Stocks Fall As US Employment Growth Figures Stagnate
PRESS ASSOCIATION -- The worst US employment data for nearly a year has increased fears of a global recession and sparked another rout on stock markets.
The number of people employed in the world's biggest economy was flat in August, its worst performance since last September and worse than analysts had expected.
This caused jittery traders to dump stocks, sending the FTSE 100 Index in London down more than 2%, while the DAX in Germany and the CAC 40 in France shed more than 3%.
The gloomy figures heightened fears that the US will lead the world economy back into recession and have undone most of the gains notched up by the London market over the past week.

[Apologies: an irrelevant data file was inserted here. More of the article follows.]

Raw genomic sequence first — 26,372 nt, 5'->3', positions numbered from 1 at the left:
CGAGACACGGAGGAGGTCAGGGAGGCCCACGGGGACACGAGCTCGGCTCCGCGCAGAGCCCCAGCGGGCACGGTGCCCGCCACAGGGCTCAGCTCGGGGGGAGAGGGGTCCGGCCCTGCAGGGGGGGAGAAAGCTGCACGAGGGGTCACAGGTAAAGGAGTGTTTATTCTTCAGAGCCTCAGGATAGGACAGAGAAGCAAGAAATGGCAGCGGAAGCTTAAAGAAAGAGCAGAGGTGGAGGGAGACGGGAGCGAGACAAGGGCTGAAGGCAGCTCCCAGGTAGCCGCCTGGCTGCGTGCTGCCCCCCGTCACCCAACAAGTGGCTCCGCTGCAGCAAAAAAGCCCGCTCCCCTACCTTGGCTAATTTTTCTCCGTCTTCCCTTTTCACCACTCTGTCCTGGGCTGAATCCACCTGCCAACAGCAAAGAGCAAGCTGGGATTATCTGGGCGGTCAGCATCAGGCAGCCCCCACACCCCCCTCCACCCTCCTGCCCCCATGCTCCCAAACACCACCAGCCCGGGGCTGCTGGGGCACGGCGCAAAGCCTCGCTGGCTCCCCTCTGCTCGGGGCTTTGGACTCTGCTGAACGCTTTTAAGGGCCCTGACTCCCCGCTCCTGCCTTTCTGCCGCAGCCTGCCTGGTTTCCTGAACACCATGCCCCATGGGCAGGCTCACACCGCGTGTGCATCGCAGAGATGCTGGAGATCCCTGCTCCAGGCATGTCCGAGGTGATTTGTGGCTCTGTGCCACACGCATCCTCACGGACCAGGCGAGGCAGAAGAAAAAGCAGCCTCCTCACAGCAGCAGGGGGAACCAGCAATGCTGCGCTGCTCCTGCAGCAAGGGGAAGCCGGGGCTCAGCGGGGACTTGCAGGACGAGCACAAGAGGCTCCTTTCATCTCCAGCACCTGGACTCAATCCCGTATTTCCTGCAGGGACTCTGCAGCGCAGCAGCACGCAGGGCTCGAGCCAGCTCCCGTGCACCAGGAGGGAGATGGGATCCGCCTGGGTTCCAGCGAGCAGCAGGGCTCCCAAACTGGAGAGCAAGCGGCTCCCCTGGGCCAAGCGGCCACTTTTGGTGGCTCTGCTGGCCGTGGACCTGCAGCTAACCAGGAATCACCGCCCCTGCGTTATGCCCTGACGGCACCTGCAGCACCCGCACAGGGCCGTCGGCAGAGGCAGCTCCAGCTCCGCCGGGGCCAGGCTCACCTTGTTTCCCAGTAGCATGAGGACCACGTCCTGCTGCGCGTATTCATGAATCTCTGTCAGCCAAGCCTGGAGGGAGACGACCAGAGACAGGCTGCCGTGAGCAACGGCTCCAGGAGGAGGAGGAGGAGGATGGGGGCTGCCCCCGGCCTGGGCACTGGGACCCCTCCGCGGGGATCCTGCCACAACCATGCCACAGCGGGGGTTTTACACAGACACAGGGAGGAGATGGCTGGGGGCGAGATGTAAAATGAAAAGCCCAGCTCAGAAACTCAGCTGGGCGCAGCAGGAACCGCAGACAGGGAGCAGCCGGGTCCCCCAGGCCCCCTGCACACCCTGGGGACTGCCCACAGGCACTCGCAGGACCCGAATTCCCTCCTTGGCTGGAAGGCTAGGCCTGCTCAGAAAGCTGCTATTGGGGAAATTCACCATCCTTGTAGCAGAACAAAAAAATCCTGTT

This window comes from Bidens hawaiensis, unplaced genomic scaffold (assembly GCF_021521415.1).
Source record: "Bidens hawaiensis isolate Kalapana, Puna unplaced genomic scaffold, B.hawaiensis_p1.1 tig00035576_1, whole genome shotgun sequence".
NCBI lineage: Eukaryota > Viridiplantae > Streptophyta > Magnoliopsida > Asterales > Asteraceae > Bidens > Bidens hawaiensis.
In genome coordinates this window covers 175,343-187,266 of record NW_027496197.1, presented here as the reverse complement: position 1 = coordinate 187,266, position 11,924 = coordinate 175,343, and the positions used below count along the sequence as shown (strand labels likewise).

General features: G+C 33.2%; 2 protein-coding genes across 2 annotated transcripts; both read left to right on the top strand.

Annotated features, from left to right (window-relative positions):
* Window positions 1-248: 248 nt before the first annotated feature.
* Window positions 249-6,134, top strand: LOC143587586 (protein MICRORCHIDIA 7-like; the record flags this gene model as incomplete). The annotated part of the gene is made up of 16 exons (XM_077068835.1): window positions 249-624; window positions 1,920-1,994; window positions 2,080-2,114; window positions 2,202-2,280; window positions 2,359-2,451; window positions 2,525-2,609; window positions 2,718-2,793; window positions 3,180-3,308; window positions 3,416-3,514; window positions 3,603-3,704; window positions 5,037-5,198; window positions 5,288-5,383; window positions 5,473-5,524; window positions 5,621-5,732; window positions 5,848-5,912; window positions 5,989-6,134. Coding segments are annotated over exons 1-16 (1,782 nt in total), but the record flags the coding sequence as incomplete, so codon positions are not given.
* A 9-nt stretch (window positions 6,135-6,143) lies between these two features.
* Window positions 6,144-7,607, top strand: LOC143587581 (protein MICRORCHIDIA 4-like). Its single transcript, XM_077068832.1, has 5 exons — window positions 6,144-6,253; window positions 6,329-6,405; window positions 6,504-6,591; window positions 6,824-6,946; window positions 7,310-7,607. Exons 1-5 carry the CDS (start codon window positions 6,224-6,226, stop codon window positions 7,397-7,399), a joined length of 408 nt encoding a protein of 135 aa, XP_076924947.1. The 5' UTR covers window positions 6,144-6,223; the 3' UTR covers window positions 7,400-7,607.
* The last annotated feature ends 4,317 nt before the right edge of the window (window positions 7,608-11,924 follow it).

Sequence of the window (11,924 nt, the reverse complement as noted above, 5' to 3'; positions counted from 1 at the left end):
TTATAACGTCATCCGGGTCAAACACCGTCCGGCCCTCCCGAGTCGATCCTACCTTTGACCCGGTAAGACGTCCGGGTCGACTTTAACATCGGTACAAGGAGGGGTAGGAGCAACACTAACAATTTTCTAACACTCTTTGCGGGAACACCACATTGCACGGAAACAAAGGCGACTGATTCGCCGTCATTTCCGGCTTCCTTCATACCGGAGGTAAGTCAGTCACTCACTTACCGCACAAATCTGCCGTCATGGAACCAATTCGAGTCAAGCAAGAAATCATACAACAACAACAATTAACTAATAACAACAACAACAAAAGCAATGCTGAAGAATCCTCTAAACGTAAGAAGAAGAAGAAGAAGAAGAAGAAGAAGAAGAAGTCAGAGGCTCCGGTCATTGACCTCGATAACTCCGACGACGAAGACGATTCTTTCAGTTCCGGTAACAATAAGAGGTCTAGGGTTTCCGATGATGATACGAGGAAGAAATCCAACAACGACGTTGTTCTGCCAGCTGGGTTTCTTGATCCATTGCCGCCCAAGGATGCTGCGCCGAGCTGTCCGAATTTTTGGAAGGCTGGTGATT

The sharp falls mark a return to the volatile trading patterns of last month when a raft of gloomy economic data from the US and eurozone created panic that the world would descend back into recession and created a bloodbath on world markets.
Markets dropped by as much as 15% but had been recovering over the past fortnight until the crisis of confidence.
Banks were among the biggest fallers, reversing Thursday's gains after reports the sector may escape major reform until after the next general election. Barclays and Lloyds were both down 5%.
Oil prices, which generally reflect confidence in the world economy, have also dropped after recent gains. Brent crude oil was down 2% at 111.8 US dollars a barrel.
The weak jobs data intensified calls for the US Federal Reserve to embark on a third round of quantitative easing, or money printing, to inject life into its ailing economy.
Max Johnson, a broker at Currency Solutions, said: "Disastrous data for the US, for the dollar and for economies around the world. US companies have no confidence in the US economy and no confidence in the country's political leadership, so it's no surprise no jobs are being created."